Journal: Reproductive biomedicine online
Experimental ooplasmic transplantation from donor to recipient oocyte took place between 1996 and 2001 at Saint Barnabas Medical Center, USA. Indication for 33 patients was repeated implantation failure. Thirteen couples had 17 babies. One patient delivered twins from mixed ooplasmic and donor egg embryos. A limited survey-based follow-up study on the children is reported: 12 out of 13 parents completed a questionnaire on pregnancy, birth, health, academic performance and disclosure. Parents of a quadruplet did not participate. Prenatal development and delivery were uneventful. School grades ranged from good to excellent. Children were of good health. Body mass index (BMI) was normal in 12 out of 13 children. One child had chronic migraine headaches, two mild asthma, three minor vision and three minor skin problems. One boy from a boy/girl twin was diagnosed with borderline pervasive developmental disorder - not otherwise specified at age 18 months, but with no later symptoms. One couple disclosed the use of egg donor to their child. One reported intention to disclose; six were undecided and four reported they would not disclose. This limited follow-up strategy presents a high risk of bias. Parents may not assent to standardized clinical analysis owing to lack of disclosure to their children.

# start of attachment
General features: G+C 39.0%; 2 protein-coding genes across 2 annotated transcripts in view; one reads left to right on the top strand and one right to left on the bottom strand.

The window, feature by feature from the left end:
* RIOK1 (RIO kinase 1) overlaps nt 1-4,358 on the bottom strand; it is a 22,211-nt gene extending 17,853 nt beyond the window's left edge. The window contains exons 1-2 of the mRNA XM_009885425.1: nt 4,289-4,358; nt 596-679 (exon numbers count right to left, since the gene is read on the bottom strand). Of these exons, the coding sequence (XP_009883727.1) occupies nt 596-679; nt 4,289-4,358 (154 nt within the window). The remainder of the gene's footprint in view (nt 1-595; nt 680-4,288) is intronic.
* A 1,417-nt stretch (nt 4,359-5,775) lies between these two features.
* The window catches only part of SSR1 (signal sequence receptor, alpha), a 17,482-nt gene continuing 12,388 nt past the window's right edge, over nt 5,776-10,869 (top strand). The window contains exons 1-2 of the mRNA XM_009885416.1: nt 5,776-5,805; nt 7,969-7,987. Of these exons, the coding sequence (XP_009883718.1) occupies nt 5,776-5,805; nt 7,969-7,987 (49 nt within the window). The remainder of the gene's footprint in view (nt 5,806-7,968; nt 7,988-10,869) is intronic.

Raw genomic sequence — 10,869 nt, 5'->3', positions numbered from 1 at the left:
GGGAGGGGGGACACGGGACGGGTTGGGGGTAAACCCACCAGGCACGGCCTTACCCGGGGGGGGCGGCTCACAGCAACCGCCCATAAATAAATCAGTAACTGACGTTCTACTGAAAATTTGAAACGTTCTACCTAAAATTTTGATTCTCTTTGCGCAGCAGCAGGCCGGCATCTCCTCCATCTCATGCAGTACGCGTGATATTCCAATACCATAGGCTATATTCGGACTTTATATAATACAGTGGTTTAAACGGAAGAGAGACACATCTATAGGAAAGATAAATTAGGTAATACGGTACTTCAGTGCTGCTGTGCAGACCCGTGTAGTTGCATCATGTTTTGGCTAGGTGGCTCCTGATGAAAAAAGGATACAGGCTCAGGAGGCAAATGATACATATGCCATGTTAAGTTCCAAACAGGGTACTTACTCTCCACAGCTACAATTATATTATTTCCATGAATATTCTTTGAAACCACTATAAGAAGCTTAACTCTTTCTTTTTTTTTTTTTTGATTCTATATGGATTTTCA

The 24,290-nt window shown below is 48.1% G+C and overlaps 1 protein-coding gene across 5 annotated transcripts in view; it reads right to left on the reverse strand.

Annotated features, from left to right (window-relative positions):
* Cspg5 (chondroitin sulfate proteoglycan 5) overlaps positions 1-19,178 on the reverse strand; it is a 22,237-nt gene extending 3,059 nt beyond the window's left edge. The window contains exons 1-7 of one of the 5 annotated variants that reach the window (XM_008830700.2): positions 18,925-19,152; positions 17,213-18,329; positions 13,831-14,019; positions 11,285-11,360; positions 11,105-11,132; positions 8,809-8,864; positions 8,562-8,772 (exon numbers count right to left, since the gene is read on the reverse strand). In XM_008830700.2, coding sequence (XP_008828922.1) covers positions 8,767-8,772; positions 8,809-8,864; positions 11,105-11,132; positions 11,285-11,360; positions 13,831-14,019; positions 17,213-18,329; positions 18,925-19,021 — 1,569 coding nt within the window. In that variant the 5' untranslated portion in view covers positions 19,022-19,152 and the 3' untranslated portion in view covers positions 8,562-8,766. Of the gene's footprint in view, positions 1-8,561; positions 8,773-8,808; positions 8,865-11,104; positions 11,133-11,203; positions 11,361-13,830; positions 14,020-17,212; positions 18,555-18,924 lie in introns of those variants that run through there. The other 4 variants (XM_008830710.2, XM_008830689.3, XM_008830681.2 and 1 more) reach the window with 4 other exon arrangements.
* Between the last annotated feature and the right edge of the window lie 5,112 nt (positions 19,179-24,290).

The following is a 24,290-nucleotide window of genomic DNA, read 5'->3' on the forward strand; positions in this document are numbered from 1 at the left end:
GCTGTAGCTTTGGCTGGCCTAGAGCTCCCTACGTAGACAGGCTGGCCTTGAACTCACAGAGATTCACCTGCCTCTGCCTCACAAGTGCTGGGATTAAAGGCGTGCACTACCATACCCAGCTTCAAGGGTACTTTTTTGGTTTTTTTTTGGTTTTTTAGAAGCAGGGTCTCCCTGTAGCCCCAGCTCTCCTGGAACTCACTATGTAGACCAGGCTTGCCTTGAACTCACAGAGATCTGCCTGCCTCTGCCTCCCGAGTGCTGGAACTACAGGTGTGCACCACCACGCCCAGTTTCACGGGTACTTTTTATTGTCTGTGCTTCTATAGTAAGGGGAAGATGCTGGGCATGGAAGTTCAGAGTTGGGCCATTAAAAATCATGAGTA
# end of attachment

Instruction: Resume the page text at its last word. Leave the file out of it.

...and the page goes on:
Mutations in mitochondrial DNA (mtDNA) are maternally inherited and can cause fatal or debilitating mitochondrial disorders. The severity of clinical symptoms is often associated with the level of mtDNA mutation load or degree of heteroplasmy. Current clinical options to prevent transmission of mtDNA mutations to offspring are limited. Experimental spindle transfer in metaphase II oocytes, also called mitochondrial replacement therapy, is a novel technology for preventing mtDNA transmission from oocytes to pre-implantation embryos. Here, we report a female carrier of Leigh syndrome (mtDNA mutation 8993T > G), with a long history of multiple undiagnosed pregnancy losses and deaths of offspring as a result of this disease, who underwent IVF after reconstitution of her oocytes by spindle transfer into the cytoplasm of enucleated donor oocytes. A male euploid blastocyst wasobtained from the reconstituted oocytes, which had only a 5.7% mtDNA mutation load. Transfer of the embryo resulted in a pregnancy with delivery of a boy with neonatal mtDNA mutation load of 2.36-9.23% in his tested tissues. The boy is currently healthy at 7 months of age, although long-term follow-up of the child’s longitudinal development remains crucial.